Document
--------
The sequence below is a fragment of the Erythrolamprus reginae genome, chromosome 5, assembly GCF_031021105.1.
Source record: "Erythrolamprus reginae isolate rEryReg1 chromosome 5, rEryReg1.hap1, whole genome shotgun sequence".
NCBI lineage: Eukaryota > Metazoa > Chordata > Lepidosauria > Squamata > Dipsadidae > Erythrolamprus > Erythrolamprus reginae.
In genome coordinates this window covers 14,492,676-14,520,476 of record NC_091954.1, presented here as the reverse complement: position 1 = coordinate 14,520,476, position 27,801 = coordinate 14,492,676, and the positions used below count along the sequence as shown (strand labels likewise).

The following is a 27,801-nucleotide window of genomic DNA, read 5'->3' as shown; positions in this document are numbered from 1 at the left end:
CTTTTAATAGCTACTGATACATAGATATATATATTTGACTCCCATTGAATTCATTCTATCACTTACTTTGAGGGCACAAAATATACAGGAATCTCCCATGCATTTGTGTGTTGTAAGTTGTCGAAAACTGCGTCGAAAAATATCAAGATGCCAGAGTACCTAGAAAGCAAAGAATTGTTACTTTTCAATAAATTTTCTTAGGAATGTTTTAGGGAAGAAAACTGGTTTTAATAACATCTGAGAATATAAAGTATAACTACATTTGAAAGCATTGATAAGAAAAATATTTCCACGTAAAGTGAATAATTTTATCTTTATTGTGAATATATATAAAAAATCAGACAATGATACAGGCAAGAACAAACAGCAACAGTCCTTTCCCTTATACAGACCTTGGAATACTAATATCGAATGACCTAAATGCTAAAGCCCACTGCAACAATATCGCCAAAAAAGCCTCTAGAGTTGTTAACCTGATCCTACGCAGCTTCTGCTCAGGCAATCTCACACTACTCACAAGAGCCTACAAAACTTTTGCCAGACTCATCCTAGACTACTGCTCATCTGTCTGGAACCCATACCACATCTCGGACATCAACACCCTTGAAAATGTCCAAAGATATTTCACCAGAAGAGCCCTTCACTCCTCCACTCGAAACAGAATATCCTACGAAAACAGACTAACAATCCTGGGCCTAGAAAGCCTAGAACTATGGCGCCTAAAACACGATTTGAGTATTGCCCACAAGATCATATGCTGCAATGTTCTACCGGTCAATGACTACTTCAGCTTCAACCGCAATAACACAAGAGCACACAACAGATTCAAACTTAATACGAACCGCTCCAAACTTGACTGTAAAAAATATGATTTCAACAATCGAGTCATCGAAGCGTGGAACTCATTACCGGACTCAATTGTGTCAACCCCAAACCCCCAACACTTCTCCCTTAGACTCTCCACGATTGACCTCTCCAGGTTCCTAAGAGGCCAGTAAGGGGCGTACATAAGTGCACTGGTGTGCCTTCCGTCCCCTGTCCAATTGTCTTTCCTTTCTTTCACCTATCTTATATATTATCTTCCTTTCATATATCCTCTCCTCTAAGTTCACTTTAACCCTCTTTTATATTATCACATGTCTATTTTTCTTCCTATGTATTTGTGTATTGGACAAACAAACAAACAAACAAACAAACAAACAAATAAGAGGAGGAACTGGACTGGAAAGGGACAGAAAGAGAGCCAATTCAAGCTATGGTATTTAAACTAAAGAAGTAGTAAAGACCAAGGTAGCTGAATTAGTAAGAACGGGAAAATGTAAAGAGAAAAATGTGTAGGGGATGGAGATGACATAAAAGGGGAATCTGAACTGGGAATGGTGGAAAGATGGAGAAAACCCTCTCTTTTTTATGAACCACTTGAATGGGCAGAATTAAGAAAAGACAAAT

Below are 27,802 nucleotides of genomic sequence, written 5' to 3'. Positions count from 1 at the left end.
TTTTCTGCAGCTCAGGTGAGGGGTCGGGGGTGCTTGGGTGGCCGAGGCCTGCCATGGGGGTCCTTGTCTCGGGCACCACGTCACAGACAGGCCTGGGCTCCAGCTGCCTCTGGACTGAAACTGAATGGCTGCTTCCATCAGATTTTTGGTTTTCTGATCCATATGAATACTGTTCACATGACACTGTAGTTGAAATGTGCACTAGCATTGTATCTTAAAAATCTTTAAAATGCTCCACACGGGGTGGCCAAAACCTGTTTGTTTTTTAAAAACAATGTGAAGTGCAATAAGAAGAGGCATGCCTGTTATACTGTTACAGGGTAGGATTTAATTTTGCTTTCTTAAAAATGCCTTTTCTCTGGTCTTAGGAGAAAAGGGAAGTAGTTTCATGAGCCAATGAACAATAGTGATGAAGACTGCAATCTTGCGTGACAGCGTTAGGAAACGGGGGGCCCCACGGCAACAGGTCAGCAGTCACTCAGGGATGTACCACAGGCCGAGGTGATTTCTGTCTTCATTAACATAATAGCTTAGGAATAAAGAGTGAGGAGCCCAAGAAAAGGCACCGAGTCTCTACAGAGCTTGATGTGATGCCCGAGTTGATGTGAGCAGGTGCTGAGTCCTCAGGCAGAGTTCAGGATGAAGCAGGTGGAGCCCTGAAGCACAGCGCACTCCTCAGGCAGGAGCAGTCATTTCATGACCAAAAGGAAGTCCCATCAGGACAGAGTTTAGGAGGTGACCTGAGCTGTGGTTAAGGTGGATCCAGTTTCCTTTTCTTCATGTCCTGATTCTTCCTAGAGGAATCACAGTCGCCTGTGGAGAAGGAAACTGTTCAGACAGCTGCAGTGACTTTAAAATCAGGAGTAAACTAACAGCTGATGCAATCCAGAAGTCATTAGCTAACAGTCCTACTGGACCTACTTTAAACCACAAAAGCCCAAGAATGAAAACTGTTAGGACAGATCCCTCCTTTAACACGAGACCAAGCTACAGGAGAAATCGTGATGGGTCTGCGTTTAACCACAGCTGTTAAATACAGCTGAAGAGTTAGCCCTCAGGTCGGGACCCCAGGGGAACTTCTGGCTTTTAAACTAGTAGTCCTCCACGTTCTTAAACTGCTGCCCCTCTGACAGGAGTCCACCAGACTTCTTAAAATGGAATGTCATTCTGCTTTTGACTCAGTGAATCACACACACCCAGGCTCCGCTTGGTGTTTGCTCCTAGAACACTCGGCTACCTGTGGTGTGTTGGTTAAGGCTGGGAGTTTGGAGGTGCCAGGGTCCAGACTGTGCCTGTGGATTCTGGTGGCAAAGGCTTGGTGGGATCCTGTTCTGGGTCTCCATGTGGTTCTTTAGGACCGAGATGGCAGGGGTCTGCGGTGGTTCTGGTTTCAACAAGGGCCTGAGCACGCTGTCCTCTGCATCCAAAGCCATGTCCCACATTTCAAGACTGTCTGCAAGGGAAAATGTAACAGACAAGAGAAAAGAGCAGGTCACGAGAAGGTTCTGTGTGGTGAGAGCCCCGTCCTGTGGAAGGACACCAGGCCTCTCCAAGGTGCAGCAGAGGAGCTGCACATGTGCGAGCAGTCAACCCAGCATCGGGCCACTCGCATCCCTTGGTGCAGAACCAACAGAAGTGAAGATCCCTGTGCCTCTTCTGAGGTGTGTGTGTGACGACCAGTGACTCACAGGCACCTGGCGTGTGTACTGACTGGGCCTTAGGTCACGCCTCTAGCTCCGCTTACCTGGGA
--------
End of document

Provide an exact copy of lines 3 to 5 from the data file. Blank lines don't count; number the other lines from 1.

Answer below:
NCBI lineage: Eukaryota > Metazoa > Chordata > Lepidosauria > Squamata > Dipsadidae > Erythrolamprus > Erythrolamprus reginae.
In genome coordinates this window covers 14,492,676-14,520,476 of record NC_091954.1, presented here as the reverse complement: position 1 = coordinate 14,520,476, position 27,801 = coordinate 14,492,676, and the positions used below count along the sequence as shown (strand labels likewise).

The following is a 27,801-nucleotide window of genomic DNA, read 5'->3' as shown; positions in this document are numbered from 1 at the left end: